The following Trusts and Inheritance Tax guidance note Produced by Tolley provides comprehensive and up to date tax information covering:
Where trusts hold financial investments, they will produce income. The trustees must deal with that income in accordance with the directions in the trust deed. There may be a direction, or an option, to accumulate income, which means that income is not paid out to beneficiaries as it arises but it is saved up, reinvested and added to the capital of the trust fund for future use.
Settlors may include a direction to accumulate income for a specified period. Their motivation for doing so might be to increase the total value of the trust fund over time, although current income tax rates tend to mitigate against this aim. They may also choose accumulation to ensure that all of the trust fund is preserved until the beneficiaries reach a certain age or stage in their lives.
More commonly, a trust deed will include an option to accumulate giving the trustees the power to decide on an annual basis whether to accumulate some or all of the income or to distribute it. This shifts the responsibility to trustees to make judgments about the best use of the trust fund.
Alternatively, trustees may have neither the power nor the obligation to accumulate income but are instead directed to distribute the income as it arises. This is the situation with an interest in possession: the named beneficiary has a right to the income and consequently the trustees have no right to accumulate it. It is also possible for trustees to have discretion over how the income is distributed (ie no interest in possession) but no right to accumulate it. In other words, the trustees must distribute the income but they can decide how it is to be shared out.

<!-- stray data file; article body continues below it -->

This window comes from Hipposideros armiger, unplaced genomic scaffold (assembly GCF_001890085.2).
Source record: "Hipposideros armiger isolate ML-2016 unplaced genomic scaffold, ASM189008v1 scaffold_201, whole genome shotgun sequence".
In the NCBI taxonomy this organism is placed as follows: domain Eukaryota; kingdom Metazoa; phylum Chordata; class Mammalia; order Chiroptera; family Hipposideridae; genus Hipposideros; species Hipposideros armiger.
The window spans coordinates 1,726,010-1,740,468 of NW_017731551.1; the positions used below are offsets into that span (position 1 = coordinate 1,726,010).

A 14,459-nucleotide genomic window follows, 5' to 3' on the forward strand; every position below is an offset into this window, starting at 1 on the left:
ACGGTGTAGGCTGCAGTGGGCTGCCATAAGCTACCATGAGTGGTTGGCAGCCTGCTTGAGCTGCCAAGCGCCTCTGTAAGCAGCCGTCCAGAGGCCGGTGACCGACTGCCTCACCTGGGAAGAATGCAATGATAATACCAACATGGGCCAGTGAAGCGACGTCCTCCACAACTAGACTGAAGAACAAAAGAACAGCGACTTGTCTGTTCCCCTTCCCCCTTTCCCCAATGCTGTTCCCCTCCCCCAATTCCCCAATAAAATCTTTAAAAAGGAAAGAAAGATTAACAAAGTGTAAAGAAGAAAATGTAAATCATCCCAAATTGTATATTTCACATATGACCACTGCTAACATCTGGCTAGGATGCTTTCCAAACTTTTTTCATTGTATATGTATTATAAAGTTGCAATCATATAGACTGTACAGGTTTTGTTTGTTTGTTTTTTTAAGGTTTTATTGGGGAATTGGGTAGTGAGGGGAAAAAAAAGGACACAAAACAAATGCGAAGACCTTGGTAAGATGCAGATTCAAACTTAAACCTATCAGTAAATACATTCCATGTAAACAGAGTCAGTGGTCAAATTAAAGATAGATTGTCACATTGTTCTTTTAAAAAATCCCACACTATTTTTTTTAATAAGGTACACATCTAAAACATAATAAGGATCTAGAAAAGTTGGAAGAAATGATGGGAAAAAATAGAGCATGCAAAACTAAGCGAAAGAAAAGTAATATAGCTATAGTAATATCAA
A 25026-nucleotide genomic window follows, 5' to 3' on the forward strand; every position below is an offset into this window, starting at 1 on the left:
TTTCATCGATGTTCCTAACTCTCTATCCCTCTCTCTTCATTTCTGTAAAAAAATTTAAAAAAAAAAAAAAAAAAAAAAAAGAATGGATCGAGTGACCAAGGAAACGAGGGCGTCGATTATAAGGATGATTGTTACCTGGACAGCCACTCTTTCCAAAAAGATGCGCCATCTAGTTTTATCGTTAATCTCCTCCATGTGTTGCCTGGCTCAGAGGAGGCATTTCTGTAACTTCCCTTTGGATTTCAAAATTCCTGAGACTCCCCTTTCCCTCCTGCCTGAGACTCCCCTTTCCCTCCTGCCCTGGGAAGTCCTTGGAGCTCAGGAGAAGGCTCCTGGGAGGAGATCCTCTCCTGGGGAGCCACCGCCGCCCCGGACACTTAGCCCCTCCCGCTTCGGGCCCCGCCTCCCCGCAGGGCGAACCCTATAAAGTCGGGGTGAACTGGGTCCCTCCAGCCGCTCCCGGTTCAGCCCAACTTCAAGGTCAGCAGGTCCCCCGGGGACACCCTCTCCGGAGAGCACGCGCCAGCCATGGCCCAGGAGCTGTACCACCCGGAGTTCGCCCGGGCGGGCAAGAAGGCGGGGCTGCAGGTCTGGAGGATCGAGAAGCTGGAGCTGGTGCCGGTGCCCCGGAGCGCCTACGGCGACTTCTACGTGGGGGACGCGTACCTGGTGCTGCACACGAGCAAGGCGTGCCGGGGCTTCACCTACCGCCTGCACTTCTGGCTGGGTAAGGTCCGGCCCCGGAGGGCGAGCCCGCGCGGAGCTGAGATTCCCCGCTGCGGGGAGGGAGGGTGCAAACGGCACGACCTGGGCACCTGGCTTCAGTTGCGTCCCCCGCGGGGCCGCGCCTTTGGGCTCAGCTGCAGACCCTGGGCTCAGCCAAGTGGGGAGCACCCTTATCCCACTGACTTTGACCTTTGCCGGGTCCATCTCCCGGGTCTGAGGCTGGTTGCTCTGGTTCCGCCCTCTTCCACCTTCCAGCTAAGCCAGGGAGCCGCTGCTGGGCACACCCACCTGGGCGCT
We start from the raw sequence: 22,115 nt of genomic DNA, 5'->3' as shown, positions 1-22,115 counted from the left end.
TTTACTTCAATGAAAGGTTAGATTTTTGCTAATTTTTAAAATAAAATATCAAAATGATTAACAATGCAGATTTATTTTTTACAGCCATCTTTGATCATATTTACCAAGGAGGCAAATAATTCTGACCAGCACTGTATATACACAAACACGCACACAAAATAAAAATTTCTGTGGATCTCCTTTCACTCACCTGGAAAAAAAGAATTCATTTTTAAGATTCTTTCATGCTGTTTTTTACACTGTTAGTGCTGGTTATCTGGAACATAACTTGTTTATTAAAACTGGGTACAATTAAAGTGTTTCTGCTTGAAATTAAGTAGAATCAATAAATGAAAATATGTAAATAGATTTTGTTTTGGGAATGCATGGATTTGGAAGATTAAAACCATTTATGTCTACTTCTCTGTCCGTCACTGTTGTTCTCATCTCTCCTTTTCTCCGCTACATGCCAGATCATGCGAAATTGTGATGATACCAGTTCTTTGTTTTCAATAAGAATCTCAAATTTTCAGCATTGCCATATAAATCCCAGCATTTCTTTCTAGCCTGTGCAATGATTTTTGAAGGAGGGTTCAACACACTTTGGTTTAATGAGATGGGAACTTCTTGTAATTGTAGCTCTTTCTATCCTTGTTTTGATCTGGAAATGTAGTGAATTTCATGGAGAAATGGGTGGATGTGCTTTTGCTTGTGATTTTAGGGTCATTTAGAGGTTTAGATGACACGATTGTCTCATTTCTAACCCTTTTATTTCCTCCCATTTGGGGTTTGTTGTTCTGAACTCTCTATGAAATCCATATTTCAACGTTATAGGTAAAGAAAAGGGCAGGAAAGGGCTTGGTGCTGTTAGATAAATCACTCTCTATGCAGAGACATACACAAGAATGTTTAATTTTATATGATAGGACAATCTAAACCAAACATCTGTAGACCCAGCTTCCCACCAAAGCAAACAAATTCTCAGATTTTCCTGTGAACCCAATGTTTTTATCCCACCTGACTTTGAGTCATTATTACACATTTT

The extent of the trustees’ power to accumulate income is to be found in the trust deed. The directions included therein may be augmented by certain standing statutory provisions as described below. The power to accumulate may be expressed in
**Free trials are only available to individuals based in the UK. We may terminate this trial at any time or decide not to give a trial, for any reason.
Access this article and thousands of others like it free for 7 days with a trial of TolleyGuidance.
Read full article
Already a subscriber? Login
The transactions in securities (TiS) legislation is anti-avoidance legislation aimed at situations where close company shareholders have engineered a disposal of shares to obtain a beneficial capital gains tax (CGT) rate, ie avoid income tax, on specified transactions.The targeted anti-avoidance
Introduction to the regimeThe aim of the patent box regime is to provide an incentive for companies to develop and retain patents and other qualifying intellectual property within the UK as part of the Government’s growth agenda. Finance Act 2012 originally introduced the legislation governing the
The majority of state benefits (also called social security benefits) are managed by the Department of Work and Pensions (DWP) via the Jobcentre Plus.Some benefits are dependent on a national insurance contribution record (and different classes of national insurance provide different benefit
Following Spring Budget 2020, statutory sick pay (SSP) rules were changed temporarily to help workers affected by the coronavirus (COVID-19) outbreak. The Chancellor confirmed the Prime Minister’s previous announcement that SSP will be paid from day 1 rather than day 4. Updated guidance on the
To view our latest tax guidance content, sign in to Tolley Guidance or register for a free trial.